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Darwin Correspondence Project

From T. H. Huxley   2 December 1862

Jermyn St.

Dec 2nd | 1862

My dear Darwin

I send you by this post three of my working men’s Lectures—now in course of delivery1   As you will see by their prefatory notice I was asked to allow them to be taken down in shorthand for the use of the audience but I have no interest in them & do not desire or intend that they should be widely circulated2

Some time hence may be, I may revise & illustrate them—and make them into a book as a sort of popular exposition of your views—or at any rate of my version of your views3

There really is nothing new in them nor anything worth your attention—but if on glancing over them at any time you should see anything to object to—I should like to know—

I am very hard worked just now—six Lectures a week & no end of other things—but as vigorous as a three year old—4 Somebody told me you had been ill—but I hope it was fiction—and that you & Mrs Darwin5 and all your belongings are flourishing—

Ever | yours faithfully | T H Huxley


CD’s annotated copies of the six parts of T. H. Huxley 1862c (see n. 2, below) are in the Darwin Library–CUL. Beginning on Monday 10 November 1862, Huxley delivered a series of six weekly lectures to working men, with the title ‘On our knowledge of the causes of the phenomena of organic nature’, at the Museum of Practical Geology, Jermyn Street, London (L. Huxley 1900, 1: 206).
The publisher Robert Hardwicke had arranged with Huxley to publish the substance of his lectures from shorthand notes taken by J. Aldous Mays. The lectures were published in six parts (T. H. Huxley 1862c), the paper covers of each of which bore the announcement: The Publisher of these interesting Lectures having made an arrangement for their publication with Mr. J. A. Mays, the Reporter, begs to append the following Note from Professor Huxley:— “Mr. J. Aldous Mays, who is taking Shorthand Notes of my Lectures to Working Men, has asked me to allow him, on his own account, to print these Notes for the use of my audience. I willingly accede to this request, but as I have no leisure to revise the Lectures, or to make alterations in them, beyond the correction of any important error of fact, it must be clearly understood, that the Notes can be properly comprehended only by those who are acquainted with the context of the oral discourse.    T. H. HUXLEY.” The lectures were reissued in bound form the following year (T. H. Huxley 1863b), with the title on the publisher’s binding: ‘Huxley’s Lectures on Origin of Species’.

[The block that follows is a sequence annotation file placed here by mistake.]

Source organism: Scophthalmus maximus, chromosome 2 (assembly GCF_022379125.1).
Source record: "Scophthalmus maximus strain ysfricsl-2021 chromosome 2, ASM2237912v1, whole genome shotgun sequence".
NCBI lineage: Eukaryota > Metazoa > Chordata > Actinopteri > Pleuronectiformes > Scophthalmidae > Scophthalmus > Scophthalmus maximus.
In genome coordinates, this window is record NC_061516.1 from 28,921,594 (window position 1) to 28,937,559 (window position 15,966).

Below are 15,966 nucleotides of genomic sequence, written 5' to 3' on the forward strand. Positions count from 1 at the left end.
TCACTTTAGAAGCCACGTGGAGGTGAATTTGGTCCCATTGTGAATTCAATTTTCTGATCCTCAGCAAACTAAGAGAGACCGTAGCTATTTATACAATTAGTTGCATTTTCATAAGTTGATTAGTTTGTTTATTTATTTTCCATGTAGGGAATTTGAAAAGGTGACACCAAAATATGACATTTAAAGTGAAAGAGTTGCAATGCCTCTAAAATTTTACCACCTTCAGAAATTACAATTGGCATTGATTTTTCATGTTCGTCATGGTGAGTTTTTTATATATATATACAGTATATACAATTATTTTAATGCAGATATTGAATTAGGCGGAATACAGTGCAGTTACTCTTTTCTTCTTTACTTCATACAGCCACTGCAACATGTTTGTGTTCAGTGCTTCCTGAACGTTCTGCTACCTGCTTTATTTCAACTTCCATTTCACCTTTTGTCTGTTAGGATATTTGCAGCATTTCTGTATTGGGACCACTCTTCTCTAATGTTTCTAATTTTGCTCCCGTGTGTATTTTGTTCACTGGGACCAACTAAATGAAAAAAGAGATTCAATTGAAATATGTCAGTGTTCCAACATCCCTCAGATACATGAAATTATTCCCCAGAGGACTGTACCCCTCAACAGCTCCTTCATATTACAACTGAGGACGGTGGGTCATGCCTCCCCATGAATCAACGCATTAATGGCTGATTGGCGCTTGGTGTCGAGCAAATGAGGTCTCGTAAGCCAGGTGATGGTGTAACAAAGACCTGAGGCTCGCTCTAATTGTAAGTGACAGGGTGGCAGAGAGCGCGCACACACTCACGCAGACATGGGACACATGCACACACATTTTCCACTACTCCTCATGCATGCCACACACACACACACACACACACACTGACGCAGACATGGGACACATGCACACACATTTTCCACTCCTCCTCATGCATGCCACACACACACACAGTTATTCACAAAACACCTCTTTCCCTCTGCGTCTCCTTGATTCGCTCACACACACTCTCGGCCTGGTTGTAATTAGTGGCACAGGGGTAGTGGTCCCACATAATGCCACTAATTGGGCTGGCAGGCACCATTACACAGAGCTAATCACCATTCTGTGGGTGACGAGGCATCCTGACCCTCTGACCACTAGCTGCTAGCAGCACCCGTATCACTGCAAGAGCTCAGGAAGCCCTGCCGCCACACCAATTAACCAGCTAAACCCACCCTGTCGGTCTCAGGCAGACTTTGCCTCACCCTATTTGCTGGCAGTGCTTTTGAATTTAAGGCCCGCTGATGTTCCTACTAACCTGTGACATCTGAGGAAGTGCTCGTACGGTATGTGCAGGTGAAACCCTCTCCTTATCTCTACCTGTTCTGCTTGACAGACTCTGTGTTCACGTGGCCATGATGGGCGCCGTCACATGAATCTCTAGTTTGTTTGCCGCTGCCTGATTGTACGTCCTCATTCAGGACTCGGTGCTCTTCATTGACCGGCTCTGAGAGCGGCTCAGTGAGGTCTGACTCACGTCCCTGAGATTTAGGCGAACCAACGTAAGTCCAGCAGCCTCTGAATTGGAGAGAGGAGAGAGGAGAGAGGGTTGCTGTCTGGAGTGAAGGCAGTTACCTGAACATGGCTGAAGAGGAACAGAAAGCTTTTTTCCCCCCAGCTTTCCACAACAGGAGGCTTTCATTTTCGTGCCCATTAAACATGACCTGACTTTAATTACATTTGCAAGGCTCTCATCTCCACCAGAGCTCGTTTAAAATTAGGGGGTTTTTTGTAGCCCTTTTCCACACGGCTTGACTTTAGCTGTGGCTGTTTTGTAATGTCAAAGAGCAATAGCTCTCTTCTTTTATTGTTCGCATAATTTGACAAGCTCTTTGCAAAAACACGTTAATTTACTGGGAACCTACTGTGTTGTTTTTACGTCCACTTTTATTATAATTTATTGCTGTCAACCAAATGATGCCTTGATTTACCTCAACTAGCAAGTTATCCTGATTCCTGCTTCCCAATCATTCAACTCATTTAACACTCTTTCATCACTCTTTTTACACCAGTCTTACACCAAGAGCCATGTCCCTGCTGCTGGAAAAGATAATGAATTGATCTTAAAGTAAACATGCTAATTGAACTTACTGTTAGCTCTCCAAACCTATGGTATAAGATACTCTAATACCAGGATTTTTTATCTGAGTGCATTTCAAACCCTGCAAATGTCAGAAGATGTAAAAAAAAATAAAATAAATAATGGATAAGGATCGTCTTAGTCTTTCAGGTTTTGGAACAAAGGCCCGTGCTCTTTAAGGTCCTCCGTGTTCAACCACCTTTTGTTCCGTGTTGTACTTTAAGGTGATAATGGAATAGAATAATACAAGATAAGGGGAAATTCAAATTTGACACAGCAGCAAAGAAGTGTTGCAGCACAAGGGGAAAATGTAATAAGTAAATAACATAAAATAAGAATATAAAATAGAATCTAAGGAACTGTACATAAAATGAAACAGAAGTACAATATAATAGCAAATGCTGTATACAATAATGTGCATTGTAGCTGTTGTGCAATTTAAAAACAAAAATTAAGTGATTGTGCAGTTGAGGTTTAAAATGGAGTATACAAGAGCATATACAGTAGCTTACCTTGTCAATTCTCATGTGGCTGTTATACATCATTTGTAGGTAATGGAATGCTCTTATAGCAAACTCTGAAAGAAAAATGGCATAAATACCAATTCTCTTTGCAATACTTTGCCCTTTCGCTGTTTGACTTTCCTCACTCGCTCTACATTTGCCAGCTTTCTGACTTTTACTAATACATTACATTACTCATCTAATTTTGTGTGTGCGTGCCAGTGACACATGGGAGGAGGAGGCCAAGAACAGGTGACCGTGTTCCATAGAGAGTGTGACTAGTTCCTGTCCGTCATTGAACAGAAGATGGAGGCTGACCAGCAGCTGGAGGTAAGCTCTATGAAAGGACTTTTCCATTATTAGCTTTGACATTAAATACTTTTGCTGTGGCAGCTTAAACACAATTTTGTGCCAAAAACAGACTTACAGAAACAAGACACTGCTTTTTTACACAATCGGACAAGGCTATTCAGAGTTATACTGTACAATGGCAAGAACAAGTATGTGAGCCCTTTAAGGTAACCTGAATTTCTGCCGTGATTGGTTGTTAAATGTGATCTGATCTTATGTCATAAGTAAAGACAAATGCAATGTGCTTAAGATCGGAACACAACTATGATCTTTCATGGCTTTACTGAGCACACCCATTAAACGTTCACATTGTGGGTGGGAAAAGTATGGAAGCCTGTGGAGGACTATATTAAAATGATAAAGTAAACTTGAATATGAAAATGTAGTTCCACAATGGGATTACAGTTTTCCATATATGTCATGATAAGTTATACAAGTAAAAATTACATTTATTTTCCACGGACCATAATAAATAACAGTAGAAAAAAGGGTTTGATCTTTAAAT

In the introduction to his lectures, Huxley stated that they were intended to present Origin ‘in a true light’ (T. H. Huxley 1862c, p. 5; see also letter from T. H. Huxley, 10 October [1862] and n. 3). Despite the fact that Huxley ‘more than once’ set about the task of revising these lectures (T. H. Huxley 1893–4, 2: vii), he did not do so, and they were reproduced, unaltered, in his Collected essays (T. H. Huxley 1893–4, 2: 303–474).
Huxley probably refers to his lectures as professor of natural history at the Government School of Mines, Jermyn Street, London (DSB); he gave fifty lectures there in the 1861–2 session (Medical directory 1862, p. 243).
Emma Darwin.


DSB: Dictionary of scientific biography. Edited by Charles Coulston Gillispie and Frederic L. Holmes. 18 vols. including index and supplements. New York: Charles Scribner’s Sons. 1970–90.

Huxley, Leonard, ed. 1900. Life and letters of Thomas Henry Huxley. 2 vols. London: Macmillan.

Huxley, Thomas Henry. 1893–4. Collected essays. 9 vols. London: Macmillan.

Medical directory: The London medical directory … every physician, surgeon, and general practitioner resident in London. London: C. Mitchell. 1845. The London and provincial medical directory. London: John Churchill. 1848–60. The London & provincial medical directory, inclusive of the medical directory for Scotland, and the medical directory for Ireland, and general medical register. London: John Churchill. 1861–9. The medical directory … including the London and provincial medical directory, the medical directory for Scotland, the medical directory for Ireland. London: J. & A. Churchill. 1870–1905.

Origin: On the origin of species by means of natural selection, or the preservation of favoured races in the struggle for life. By Charles Darwin. London: John Murray. 1859.


Sends first three of his Lectures to working men [on our knowledge of the phenomena of organic nature (1863)]. Does not intend them to be widely circulated.

Letter details

Letter no.
Thomas Henry Huxley
Charles Robert Darwin
Sent from
London, Jermyn St
Source of text
DAR 166.2: 296
Physical description

Please cite as

Darwin Correspondence Project, “Letter no. 3841,” accessed on 18 April 2021,

Also published in The Correspondence of Charles Darwin, vol. 10